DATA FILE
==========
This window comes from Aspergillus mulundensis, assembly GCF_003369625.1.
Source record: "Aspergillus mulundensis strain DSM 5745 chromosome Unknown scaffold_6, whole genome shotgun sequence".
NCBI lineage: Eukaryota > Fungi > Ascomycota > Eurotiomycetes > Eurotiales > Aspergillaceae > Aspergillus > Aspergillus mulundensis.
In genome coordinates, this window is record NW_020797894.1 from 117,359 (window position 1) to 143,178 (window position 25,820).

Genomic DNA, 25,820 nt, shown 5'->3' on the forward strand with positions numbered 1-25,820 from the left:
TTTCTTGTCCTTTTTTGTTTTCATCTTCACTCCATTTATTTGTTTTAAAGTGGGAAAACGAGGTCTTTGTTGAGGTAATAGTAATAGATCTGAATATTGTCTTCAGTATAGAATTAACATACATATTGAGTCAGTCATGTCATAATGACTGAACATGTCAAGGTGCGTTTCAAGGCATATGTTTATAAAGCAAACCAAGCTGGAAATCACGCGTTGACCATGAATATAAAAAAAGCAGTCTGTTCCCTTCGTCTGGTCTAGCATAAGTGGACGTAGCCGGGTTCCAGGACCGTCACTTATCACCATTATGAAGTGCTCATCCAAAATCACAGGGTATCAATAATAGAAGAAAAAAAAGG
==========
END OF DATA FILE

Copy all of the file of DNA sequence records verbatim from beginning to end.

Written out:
This window comes from Aspergillus mulundensis, assembly GCF_003369625.1.
Source record: "Aspergillus mulundensis strain DSM 5745 chromosome Unknown scaffold_6, whole genome shotgun sequence".
NCBI lineage: Eukaryota > Fungi > Ascomycota > Eurotiomycetes > Eurotiales > Aspergillaceae > Aspergillus > Aspergillus mulundensis.
In genome coordinates, this window is record NW_020797894.1 from 117,359 (window position 1) to 143,178 (window position 25,820).

Genomic DNA, 25,820 nt, shown 5'->3' on the forward strand with positions numbered 1-25,820 from the left:
TTTCTTGTCCTTTTTTGTTTTCATCTTCACTCCATTTATTTGTTTTAAAGTGGGAAAACGAGGTCTTTGTTGAGGTAATAGTAATAGATCTGAATATTGTCTTCAGTATAGAATTAACATACATATTGAGTCAGTCATGTCATAATGACTGAACATGTCAAGGTGCGTTTCAAGGCATATGTTTATAAAGCAAACCAAGCTGGAAATCACGCGTTGACCATGAATATAAAAAAAGCAGTCTGTTCCCTTCGTCTGGTCTAGCATAAGTGGACGTAGCCGGGTTCCAGGACCGTCACTTATCACCATTATGAAGTGCTCATCCAAAATCACAGGGTATCAATAATAGAAGAAAAAAAAGG